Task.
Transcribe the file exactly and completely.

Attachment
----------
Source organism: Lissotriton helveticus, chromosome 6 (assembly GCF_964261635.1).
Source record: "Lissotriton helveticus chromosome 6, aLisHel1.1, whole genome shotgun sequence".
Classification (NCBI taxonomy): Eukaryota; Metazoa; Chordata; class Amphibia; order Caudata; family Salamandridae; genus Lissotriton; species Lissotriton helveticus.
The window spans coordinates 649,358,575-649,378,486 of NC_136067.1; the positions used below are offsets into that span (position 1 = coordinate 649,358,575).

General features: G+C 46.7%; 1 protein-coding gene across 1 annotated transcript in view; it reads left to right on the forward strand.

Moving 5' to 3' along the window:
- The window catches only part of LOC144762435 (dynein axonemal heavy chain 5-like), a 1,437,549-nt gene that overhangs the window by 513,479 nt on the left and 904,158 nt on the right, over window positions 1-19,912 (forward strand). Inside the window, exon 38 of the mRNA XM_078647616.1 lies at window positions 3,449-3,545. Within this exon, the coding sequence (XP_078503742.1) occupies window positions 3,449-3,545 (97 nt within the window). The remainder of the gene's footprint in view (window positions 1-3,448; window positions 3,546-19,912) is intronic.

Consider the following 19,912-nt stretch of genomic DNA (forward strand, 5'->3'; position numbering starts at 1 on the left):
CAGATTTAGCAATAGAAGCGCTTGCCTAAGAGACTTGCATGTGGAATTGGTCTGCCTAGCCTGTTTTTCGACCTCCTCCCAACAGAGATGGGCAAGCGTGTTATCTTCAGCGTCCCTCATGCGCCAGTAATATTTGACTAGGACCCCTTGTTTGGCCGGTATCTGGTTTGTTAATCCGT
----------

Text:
Source organism: Lissotriton helveticus, chromosome 6 (assembly GCF_964261635.1).
Source record: "Lissotriton helveticus chromosome 6, aLisHel1.1, whole genome shotgun sequence".
Classification (NCBI taxonomy): Eukaryota; Metazoa; Chordata; class Amphibia; order Caudata; family Salamandridae; genus Lissotriton; species Lissotriton helveticus.
The window spans coordinates 649,358,575-649,378,486 of NC_136067.1; the positions used below are offsets into that span (position 1 = coordinate 649,358,575).

General features: G+C 46.7%; 1 protein-coding gene across 1 annotated transcript in view; it reads left to right on the forward strand.

Moving 5' to 3' along the window:
- The window catches only part of LOC144762435 (dynein axonemal heavy chain 5-like), a 1,437,549-nt gene that overhangs the window by 513,479 nt on the left and 904,158 nt on the right, over window positions 1-19,912 (forward strand). Inside the window, exon 38 of the mRNA XM_078647616.1 lies at window positions 3,449-3,545. Within this exon, the coding sequence (XP_078503742.1) occupies window positions 3,449-3,545 (97 nt within the window). The remainder of the gene's footprint in view (window positions 1-3,448; window positions 3,546-19,912) is intronic.

Consider the following 19,912-nt stretch of genomic DNA (forward strand, 5'->3'; position numbering starts at 1 on the left):
CAGATTTAGCAATAGAAGCGCTTGCCTAAGAGACTTGCATGTGGAATTGGTCTGCCTAGCCTGTTTTTCGACCTCCTCCCAACAGAGATGGGCAAGCGTGTTATCTTCAGCGTCCCTCATGCGCCAGTAATATTTGACTAGGACCCCTTGTTTGGCCGGTATCTGGTTTGTTAATCCGT